The feasibility and acceptability of using the Mother-Generated Index (MGI) as a Patient Reported Outcome Measure in a randomised controlled trial of maternity care

Symon, Andrew, Downe, Soo orcid iconORCID: 0000-0003-2848-2550, Finlayson, Kenneth William orcid iconORCID: 0000-0002-1287-7630, Knapp, Rebecca and Diggle, Peter (2015) The feasibility and acceptability of using the Mother-Generated Index (MGI) as a Patient Reported Outcome Measure in a randomised controlled trial of maternity care. BMC Medical Research Methodology, 15 (100). ISSN 1471-2288

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Background: Using patient-reported outcome measures (PROMs) to assess Quality of Life (QoL) is well established, but commonly-used PROM item-sets do not necessarily capture what all respondents consider important. Measuring complex constructs is particularly difficult in randomised controlled trials (RCTs). The Mother-Generated Index (MGI) is a validated antenatal and postnatal QoL instrument in which the variables and scores are completely respondent-driven. This paper reports on the feasibility and acceptability of the MGI in an RCT, and compares the resulting variables and QoL scores with more commonly used instruments.
The single-page MGI was included at the end of a ten page questionnaire pack and posted to the RCT
participants at baseline (28–32 weeks’ gestation) and follow-up (six weeks postnatal). Feasibility and acceptability
were assessed by ease of administration, data entry and completion rates. Variables cited by women were analysed
thematically. MGI QoL scores were compared with outcomes from the EQ-5D-3 L; Edinburgh Postnatal Depression Scale; Satisfaction With Life Scale; and State Trait Anxiety Inventory.
Six hundred and seventy eight pregnant women returned the pack at baseline; 668 completed the MGI (98.5 %); 383/400 returns at follow up included a completed MGI (95.7 %). Quantitative data were scanned into SPSS using a standard data scanning system, and were largely error-free; qualitative data were entered manually. The variables recorded by participants on the MGI forms incorporated many of those in the comparison instruments, and other outcomes commonly used in intrapartum trials, but they also revealed a wider range of issues affecting their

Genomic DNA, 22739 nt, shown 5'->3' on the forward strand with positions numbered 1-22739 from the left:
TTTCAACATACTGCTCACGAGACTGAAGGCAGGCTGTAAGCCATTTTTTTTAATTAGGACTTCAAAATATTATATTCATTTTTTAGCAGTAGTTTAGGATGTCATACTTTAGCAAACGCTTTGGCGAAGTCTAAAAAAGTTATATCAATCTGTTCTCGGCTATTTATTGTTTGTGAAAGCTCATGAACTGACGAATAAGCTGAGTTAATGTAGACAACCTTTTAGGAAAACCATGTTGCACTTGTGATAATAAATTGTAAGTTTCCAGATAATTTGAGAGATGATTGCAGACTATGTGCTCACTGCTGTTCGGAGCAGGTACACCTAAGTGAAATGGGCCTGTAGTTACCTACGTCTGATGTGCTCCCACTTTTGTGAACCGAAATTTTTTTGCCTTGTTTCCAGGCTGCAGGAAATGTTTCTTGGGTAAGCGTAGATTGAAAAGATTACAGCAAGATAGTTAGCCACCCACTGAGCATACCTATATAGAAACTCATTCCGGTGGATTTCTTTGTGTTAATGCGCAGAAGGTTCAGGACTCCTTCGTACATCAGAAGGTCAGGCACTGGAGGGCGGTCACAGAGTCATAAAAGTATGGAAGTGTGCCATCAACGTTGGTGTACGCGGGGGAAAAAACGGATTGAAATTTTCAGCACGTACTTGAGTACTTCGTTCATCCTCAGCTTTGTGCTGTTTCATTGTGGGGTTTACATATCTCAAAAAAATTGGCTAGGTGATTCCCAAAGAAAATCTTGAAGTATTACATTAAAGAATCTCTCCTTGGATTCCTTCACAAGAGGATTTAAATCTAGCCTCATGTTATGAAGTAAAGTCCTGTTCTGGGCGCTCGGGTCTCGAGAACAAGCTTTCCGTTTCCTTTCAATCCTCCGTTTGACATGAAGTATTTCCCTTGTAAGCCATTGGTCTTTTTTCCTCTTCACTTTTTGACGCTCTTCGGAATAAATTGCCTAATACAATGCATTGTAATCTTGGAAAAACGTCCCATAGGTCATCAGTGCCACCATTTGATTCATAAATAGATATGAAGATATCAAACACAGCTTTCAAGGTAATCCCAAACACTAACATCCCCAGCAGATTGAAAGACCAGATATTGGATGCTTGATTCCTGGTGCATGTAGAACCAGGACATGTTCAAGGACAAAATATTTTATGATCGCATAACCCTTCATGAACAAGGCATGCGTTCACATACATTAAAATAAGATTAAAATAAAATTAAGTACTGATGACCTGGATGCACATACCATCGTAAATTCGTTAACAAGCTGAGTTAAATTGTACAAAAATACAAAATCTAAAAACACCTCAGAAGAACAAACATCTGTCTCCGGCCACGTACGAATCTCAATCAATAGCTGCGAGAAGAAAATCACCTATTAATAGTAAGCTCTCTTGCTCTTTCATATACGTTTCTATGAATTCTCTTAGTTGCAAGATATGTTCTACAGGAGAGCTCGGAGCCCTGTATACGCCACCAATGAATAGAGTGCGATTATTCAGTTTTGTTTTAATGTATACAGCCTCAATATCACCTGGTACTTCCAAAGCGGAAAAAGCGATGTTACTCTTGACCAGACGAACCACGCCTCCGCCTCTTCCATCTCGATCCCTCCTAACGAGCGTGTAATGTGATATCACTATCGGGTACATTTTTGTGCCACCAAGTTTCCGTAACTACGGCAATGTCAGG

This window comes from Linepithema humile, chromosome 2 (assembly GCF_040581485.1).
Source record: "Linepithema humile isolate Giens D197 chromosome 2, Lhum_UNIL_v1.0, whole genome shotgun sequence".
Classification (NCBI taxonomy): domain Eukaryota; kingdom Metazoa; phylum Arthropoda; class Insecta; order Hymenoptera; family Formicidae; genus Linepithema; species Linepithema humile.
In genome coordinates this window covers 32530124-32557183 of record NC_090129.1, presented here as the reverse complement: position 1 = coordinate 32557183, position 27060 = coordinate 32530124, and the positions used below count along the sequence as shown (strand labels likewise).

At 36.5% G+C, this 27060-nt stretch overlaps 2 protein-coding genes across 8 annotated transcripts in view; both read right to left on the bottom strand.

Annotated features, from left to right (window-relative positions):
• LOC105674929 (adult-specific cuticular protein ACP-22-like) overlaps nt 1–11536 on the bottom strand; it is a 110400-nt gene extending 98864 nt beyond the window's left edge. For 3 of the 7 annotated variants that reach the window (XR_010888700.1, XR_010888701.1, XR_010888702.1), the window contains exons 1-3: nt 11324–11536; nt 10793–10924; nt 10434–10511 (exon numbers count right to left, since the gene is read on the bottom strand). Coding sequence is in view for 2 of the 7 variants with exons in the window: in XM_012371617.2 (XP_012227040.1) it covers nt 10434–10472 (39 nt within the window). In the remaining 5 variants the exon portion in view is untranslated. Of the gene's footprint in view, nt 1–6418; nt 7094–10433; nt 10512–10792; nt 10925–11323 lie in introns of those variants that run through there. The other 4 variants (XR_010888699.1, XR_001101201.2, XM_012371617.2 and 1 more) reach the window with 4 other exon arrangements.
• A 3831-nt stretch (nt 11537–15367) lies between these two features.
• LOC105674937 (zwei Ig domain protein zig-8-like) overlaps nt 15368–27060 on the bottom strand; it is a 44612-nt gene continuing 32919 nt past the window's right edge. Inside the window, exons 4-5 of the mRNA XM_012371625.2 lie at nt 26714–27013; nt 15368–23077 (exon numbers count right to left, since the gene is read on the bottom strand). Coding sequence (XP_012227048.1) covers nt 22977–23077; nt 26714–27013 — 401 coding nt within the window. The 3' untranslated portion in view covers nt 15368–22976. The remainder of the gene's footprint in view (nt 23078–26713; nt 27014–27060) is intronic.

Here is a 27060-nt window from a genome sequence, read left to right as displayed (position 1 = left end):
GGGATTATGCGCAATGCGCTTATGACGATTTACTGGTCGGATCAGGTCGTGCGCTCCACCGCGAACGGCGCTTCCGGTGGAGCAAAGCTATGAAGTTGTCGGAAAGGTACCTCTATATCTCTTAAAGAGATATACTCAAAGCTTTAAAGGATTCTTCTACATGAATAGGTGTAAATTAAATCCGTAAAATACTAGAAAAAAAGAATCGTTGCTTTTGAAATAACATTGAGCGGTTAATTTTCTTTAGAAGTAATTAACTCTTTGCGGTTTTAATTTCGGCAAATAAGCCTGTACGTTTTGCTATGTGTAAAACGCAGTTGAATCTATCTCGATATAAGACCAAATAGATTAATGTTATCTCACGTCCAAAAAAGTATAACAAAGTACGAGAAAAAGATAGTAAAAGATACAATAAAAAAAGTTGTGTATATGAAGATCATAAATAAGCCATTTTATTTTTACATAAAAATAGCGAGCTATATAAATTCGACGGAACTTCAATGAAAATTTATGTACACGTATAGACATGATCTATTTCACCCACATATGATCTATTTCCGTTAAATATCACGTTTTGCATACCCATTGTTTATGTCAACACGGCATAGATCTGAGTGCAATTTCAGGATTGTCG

quality of life. These included financial and work-related worries; moving house; and concerns over family illness and pets. The MGI scores demonstrated low-to-moderate correlation with other tools (all r values p < .01).
Without face-to-face explanation and at the end of a long questionnaire, the MGI was feasible to use, and acceptable to RCT participants. It allowed individual participants to include issues that were important to them,
but which are not well captured by existing tools. The MGI unites the explanatory power of qualitative research with
the comparative power of quantitative designs, is inexpensive to administer, and requires minimal linguistic and conceptual translation.

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